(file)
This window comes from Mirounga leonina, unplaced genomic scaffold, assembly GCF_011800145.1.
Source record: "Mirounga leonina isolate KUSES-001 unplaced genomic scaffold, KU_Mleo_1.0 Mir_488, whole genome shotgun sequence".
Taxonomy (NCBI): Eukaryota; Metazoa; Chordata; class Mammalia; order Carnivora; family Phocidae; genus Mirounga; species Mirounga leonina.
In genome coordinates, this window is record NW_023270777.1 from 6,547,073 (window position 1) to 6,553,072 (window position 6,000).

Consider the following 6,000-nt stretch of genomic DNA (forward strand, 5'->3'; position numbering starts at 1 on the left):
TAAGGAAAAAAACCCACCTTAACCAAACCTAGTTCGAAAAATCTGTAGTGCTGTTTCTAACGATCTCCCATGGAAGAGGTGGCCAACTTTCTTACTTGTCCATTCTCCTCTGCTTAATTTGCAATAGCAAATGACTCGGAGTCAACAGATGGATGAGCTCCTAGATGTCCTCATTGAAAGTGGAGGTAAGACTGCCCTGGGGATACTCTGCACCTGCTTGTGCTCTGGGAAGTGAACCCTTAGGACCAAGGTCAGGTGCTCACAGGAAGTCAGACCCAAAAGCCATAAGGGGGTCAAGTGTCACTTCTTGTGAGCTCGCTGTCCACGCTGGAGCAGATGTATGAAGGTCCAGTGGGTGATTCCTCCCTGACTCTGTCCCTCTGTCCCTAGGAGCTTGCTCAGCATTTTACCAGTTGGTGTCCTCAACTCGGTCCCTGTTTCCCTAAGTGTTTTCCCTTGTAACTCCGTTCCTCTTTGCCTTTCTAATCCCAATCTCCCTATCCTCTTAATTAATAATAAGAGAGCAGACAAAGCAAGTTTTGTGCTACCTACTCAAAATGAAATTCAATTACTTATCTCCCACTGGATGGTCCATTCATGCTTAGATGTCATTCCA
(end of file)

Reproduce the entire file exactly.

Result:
This window comes from Mirounga leonina, unplaced genomic scaffold, assembly GCF_011800145.1.
Source record: "Mirounga leonina isolate KUSES-001 unplaced genomic scaffold, KU_Mleo_1.0 Mir_488, whole genome shotgun sequence".
Taxonomy (NCBI): Eukaryota; Metazoa; Chordata; class Mammalia; order Carnivora; family Phocidae; genus Mirounga; species Mirounga leonina.
In genome coordinates, this window is record NW_023270777.1 from 6,547,073 (window position 1) to 6,553,072 (window position 6,000).

Consider the following 6,000-nt stretch of genomic DNA (forward strand, 5'->3'; position numbering starts at 1 on the left):
TAAGGAAAAAAACCCACCTTAACCAAACCTAGTTCGAAAAATCTGTAGTGCTGTTTCTAACGATCTCCCATGGAAGAGGTGGCCAACTTTCTTACTTGTCCATTCTCCTCTGCTTAATTTGCAATAGCAAATGACTCGGAGTCAACAGATGGATGAGCTCCTAGATGTCCTCATTGAAAGTGGAGGTAAGACTGCCCTGGGGATACTCTGCACCTGCTTGTGCTCTGGGAAGTGAACCCTTAGGACCAAGGTCAGGTGCTCACAGGAAGTCAGACCCAAAAGCCATAAGGGGGTCAAGTGTCACTTCTTGTGAGCTCGCTGTCCACGCTGGAGCAGATGTATGAAGGTCCAGTGGGTGATTCCTCCCTGACTCTGTCCCTCTGTCCCTAGGAGCTTGCTCAGCATTTTACCAGTTGGTGTCCTCAACTCGGTCCCTGTTTCCCTAAGTGTTTTCCCTTGTAACTCCGTTCCTCTTTGCCTTTCTAATCCCAATCTCCCTATCCTCTTAATTAATAATAAGAGAGCAGACAAAGCAAGTTTTGTGCTACCTACTCAAAATGAAATTCAATTACTTATCTCCCACTGGATGGTCCATTCATGCTTAGATGTCATTCCA